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Lesser Peach Tree Borer

Posted by Peter Fisher 
Lesser Peach Tree Borer
September 07, 2015 09:11PM
I have an infestation of lesser peach tree borers LPTB which I misdiagnosed this spring as bacterial canker, due to the gummosis in all the likely places -- cracks in the trunk, crotches of scaffold limbs and branches up to a height of about 4'. When I learned from talking with our extension agent in August that it was much more likely to be LPTB I sprayed all the cracks in the trunk and branches with Bt (his suggestion) and Neem oil (Michael's recommendation). Then I plastered the cracks with a clay slurry (Surround and water).

I hung a pheromone trap for LPTB on Sept 1 and caught 8 LPTB in 5 days. A few days ago I used an insecticide drench (Bt and Neem oil) on all the trunks and lower scaffolds.

From my research attempts it seems that the LPTB has 1-2 or 2-3 generations per year (depending on who you read) extending from May through September. So I apparently am in the midst of the second or third flight of the moths. The gum oozing from the cracks in May was caused by the emerging larva I assume.

Is the insecticide drench aimed at killing the moths when they land to lay eggs? Or the larva? How often do I need to repeat the insecticide drench -- every 4-5 days as long as I keep seeing more moths in the trap?

What is the clay slurry (again Michael's suggestion) trying to accomplish? What is the best strategy next spring?

Turkey Creek Orchard
Solon, Iowa (zone 5A)
Re: Lesser Peach Tree Borer
September 08, 2015 07:28AM
Learning that "gummosis" is a prunus response to any injury has value, and now zeroing in on the actual cause means you will get on top of this, Peter. The fact that this borer is the larvae of a moth shifts a few of the thoughts with which we approach beetle grubs of the borer persuasion.

Bt has value if the borer larvae consume the moth-specific protein toxin. I doubt much will happen on that score, given the inner cambium feeding but a surface application ... but it doesn't hurt to try.

Neem oil impacts the molting cycle so you will eventually stop many larvae in their development and thus life cycle. The fats in neem are readily absorbed by bark tissues so the azadiractins (active insect constituents) will be in the cambium to act both by ingestion and on contact. Neem trunk sprays may deter the female moth from laying eggs but that timing has to be preemptive. Your situation is more like finding RHAB egg slits at the soil line, only LPTB works branch crotches. Spreading "neem butter" directly from the jug (literally with a butter knife) to damaged areas is an experimental idea which I'm finding very useful in my own borer battles.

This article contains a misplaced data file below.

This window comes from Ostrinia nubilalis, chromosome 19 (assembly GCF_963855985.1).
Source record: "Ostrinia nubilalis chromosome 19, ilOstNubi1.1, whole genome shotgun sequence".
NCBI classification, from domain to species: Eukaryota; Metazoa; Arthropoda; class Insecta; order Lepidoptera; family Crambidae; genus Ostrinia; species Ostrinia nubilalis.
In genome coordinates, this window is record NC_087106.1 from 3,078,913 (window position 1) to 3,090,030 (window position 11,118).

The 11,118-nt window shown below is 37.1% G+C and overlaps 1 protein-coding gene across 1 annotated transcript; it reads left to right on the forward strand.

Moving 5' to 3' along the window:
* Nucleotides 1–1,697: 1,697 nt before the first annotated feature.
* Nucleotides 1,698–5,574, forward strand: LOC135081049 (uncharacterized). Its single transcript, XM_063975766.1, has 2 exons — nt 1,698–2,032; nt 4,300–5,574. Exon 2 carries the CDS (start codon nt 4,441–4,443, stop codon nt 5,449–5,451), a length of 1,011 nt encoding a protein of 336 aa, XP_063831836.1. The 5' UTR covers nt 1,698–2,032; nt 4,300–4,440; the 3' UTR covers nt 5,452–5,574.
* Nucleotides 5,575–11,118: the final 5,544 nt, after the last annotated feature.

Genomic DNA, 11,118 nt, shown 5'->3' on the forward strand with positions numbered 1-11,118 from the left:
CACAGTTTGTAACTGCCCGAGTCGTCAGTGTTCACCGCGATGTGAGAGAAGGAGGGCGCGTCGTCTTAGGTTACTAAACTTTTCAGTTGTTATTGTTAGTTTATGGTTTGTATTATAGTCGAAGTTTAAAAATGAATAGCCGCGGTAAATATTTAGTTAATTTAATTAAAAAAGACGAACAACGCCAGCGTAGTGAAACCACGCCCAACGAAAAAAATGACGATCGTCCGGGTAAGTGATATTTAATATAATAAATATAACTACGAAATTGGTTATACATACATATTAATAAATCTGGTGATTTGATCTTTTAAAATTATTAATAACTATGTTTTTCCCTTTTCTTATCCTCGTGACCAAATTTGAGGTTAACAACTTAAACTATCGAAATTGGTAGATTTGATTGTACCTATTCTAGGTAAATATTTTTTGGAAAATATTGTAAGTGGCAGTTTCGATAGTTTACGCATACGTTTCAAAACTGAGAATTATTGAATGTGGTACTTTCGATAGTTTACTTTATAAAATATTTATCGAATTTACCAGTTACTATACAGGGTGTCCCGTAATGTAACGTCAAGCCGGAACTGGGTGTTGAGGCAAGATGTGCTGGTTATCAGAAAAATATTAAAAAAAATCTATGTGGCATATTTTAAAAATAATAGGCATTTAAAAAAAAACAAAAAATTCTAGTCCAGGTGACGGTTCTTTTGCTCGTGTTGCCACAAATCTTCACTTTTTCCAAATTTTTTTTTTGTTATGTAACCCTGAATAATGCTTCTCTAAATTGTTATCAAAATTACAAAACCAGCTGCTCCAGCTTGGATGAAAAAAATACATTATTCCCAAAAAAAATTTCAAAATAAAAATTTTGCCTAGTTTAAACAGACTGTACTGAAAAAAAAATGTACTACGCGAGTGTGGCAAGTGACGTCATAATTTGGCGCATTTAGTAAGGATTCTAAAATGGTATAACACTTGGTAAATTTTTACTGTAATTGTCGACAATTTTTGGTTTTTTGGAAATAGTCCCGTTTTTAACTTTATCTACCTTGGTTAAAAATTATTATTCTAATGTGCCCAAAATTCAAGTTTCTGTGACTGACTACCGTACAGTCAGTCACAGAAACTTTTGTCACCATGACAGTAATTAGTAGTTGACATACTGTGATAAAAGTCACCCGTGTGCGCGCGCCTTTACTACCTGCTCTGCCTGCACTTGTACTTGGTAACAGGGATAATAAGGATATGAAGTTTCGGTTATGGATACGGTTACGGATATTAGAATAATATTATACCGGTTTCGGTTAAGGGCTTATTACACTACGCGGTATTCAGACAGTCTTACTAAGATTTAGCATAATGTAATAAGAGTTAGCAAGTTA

The clay slurry works principally to confuse the crawling female beetle as she works her way down from the canopy to the soil line. This may not have much value with moths who fly into place. A clay coating (especially with a tad of latex paint as part of the slurry) also helps make grub damage more obvious.

The other thing to consider with moth borers is spinosad. Very expensive, yes, but it too works on contact as well as by ingestion. Just be sure to rotate approaches as we don't want any pest building up resistance to this spray.

Last fall I worked with a grower in Idaho with bad peach tree borer infestation. Same idea but this moth cousin concentrates its larval activity at the soil line. I suggested a neem soil drench. Here's what she reported back though it goes beyond what I understand about neem action:
I went ahead and used 70% Neem Oil since we had this on hand. We poured this full strength on the trunks of trees and saturated around base until it puddled. I checked our plum tree that is completely girdled with eggs again about 20 to 30 minutes after applying the NEEM oil and we found 12 ugly borers laying on the soil all around base of tree. So it is having some effect at least. I also saw some pop out from bottom of trunk right after pouring--amazing to watch.

Lost Nation Orchard
Zone 4b in New Hampshire

Edited 1 time(s). Last edit at 09/09/2015 06:58AM by Michael Phillips.
Re: Lesser Peach Tree Borer
May 28, 2016 03:29PM
I am battling them again, with neem oil trunk spray and whitewash, in the midst of the first moth flight. But I am wondering if it is possible to trap them out in a small orchard like ours. We have about 30 bearing peach trees.

Turkey Creek Orchard
Solon, Iowa (zone 5A)
Re: Lesser Peach Tree Borer
May 28, 2016 04:45PM
Parasitic nematodes.

Mike Biltonen, Know Your Roots
Zone 5b in New York
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